Q:

7/4/2014
Allergic patients are generally not allowed to donate blood. Are there any solid data to support this? Is the fear of passive sensitization real enough to exclude so many donors? Are antihistamines or inhaled medication a contraindication?

A:

Thank you for your inquiry.

The admonition against allergic individuals as blood donors is based upon the rare reaction due to the transmission of IgE against specific allergen to a person who is not allergic to that allergen. The IgE transferred by this process can bind to the recipient's masts cells and remain there for several weeks. Upon exposure to the allergen in question, the recipient could have an allergic reaction. The first report of such an event was an article written by Ramirez (1), and there have been rare reports subsequent to this initial event (2).

However, these events are exceedingly rare, and there is controversy as to screening for allergy or preventing allergic individuals from donating blood (see abstract by Wilhelm and another by Stern, et al., copied below). In fact, there is no universally accepted admonition against allergic individuals donating blood (see here). I have seen some centers recommend that allergic patients not donate blood if they are having acute allergic symptoms, but allow them to do so when they are asymptomatic, and other centers have no admonition whatsoever against an allergic individual donating blood regardless of whether or not symptoms are present.

So in summary, the abstracts below discuss the arguments pro and con against allergic individuals donating blood, but in general, at least in my experience, the presence of allergy will not automatically eliminate a donor. Neither antihistamines nor inhaled medications to my knowledge are a contraindication.

Thank you again for your inquiry and we hope this response is helpful to you.

Vox Sang. 1995;69(3):217-21.
Impact of allergy screening for blood donors: relationship to nonhemolytic transfusion reactions.
Wilhelm D1, Klüter H, Klouche M, Kirchner H.
Author information
1Institute of Immunology and Transfusion Medicine, School of Medicine, University of Lübeck, Germany.
Abstract
There has been some discussion whether the atopic disposition of a blood donor is associated with a potentially higher incidence of hypersensitivity nonhemolytic transfusion reactions (NHTRs). Serum samples from patients who had suffered from NHTRs and samples from the platelet concentrates (PCs) responsible for the reactions were examined for total and specific IgE as diagnostic markers for allergic events. In addition, the allergy prevalence among 1,088 blood donors was determined to analyze the allergy prevalence among our blood donors. Our results indicate that in 90% of cases, allergic NHTRs were associated with specific IgE antibodies in the recipient's serum, indicating the allergic disposition of the patient. In contrast, specific IgE antibodies were detected in only 22% in the transfused PCs. However, among all investigated NHTRs, there was not a single case in which specific IgE antibodies were detected exclusively in the PC. The allergy prevalence among our blood donors was about 26%. In our opinion, the few cases in which the allergic disposition of blood donors in combination with the allergic disposition of the recipients was associated with NHTRs reflects the allergy prevalence among our blood donors in general (26%). On the basis of these findings, we conclude that allergy diagnosis for blood donors is only of minor value in the prevention and prediction of NHTRs, whereas allergy diagnosis for patients who require multiple PC transfusion might be helpful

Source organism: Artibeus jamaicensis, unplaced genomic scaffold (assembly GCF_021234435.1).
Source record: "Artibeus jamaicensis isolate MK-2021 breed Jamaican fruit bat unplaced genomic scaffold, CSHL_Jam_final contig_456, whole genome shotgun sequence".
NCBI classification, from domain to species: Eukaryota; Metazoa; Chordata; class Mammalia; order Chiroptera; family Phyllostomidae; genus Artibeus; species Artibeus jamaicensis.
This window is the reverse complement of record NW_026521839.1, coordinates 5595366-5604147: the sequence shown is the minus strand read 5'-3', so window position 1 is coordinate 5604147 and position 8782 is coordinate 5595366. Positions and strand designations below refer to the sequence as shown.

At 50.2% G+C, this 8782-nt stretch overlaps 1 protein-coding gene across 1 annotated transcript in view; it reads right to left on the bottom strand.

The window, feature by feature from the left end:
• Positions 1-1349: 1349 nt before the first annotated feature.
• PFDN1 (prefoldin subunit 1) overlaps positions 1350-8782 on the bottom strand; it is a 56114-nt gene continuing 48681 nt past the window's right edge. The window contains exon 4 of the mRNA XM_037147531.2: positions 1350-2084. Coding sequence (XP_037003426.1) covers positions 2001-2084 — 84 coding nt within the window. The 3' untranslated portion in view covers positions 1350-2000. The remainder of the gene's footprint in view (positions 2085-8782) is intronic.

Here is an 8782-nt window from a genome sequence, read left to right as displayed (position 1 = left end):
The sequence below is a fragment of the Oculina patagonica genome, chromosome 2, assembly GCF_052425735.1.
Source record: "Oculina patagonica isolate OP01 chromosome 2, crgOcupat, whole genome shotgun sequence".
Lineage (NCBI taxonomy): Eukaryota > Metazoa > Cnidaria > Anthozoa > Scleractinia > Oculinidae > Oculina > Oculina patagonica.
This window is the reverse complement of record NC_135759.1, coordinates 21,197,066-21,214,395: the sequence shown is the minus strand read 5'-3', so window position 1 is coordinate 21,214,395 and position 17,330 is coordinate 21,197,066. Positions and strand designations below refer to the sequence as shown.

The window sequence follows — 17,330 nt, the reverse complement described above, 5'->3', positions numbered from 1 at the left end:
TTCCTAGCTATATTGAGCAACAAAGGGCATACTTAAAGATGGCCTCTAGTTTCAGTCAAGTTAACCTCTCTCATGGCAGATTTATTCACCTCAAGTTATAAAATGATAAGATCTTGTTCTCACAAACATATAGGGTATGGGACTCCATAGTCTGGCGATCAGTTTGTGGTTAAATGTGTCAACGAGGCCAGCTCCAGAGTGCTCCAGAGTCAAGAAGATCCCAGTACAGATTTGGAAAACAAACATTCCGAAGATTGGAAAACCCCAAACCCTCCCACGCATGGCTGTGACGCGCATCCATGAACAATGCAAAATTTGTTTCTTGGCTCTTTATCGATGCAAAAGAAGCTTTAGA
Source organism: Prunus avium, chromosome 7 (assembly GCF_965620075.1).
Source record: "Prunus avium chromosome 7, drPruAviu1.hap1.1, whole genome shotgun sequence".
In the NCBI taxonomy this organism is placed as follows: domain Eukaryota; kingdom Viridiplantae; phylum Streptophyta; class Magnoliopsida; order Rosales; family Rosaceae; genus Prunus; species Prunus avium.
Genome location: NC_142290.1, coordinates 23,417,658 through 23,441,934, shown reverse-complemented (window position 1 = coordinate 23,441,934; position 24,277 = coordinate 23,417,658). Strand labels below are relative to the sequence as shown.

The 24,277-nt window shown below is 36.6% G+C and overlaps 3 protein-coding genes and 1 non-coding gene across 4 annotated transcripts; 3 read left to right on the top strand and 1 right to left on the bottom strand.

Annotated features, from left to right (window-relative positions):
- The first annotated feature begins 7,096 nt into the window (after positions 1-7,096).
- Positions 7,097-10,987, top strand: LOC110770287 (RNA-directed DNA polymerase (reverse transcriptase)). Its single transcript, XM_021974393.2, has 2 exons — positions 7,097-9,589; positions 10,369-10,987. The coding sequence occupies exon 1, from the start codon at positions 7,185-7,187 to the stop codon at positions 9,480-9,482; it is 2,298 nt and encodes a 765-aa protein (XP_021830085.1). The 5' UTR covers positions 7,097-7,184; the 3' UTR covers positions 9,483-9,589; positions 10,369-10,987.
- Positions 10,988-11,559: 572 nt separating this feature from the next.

Vox Sang. 1995;69(2):114-9.
Is allergy screening of blood donors necessary? A comparison between questionnaire answers and the presence of circulating IgE antibodies.
Stern A1, van Hage-Hamsten M, Sondell K, Johansson SG.
Author information
1Department of Clinical Immunology, Karolinska Hospital, Stockholm, Sweden.
Abstract
We investigated 477 consecutive blood donors on order to find the predictive value of a questionnaire as a screening method for preventing passive transfer of IgE antibodies to common allergens that might cause transfusion reactions. Of the 477 donors, 119 (24.9%) claimed to be allergic and 358 (75.1%) recorded no allergic complaints. Serological examination with Phadiatop and a multi-allergen mix for food (fx5) detected IgE antibodies in only 54.5% of the allegedly allergic blood donors. Among the allegedly asymptomatic donors, 12.3% showed positive results in these tests. Subsequently, radioallergosorbent test analyses with common inhalant and food allergens were performed to specify the IgE responses obtained. Our results demonstrate a remarkable difference between the questionnaire answers and the serological measurements of IgE antibodies and raise the question of whether - and if so, what kind of - allergy screening is warranted among presumptive blood donors.

References:
1) Ramirez M. Horse asthma following blood transfusion. J Am Med Assoc 1919; 73:984-985.

2) Arnold Donald M, Blajchman Morris A, DiTomasso Julie, Kulczycki Myron, and Keith Paul. Passive Transfer of Peanut Hypersensitivity by Fresh Frozen Plasma. Arch Intern Med 2007; 167(8):853-854. doi:10.1001/archinte.167.8.853.

Sincerely,
Phil Lieberman, M.D.

AAAAI - American Academy of Allergy Asthma & Immunology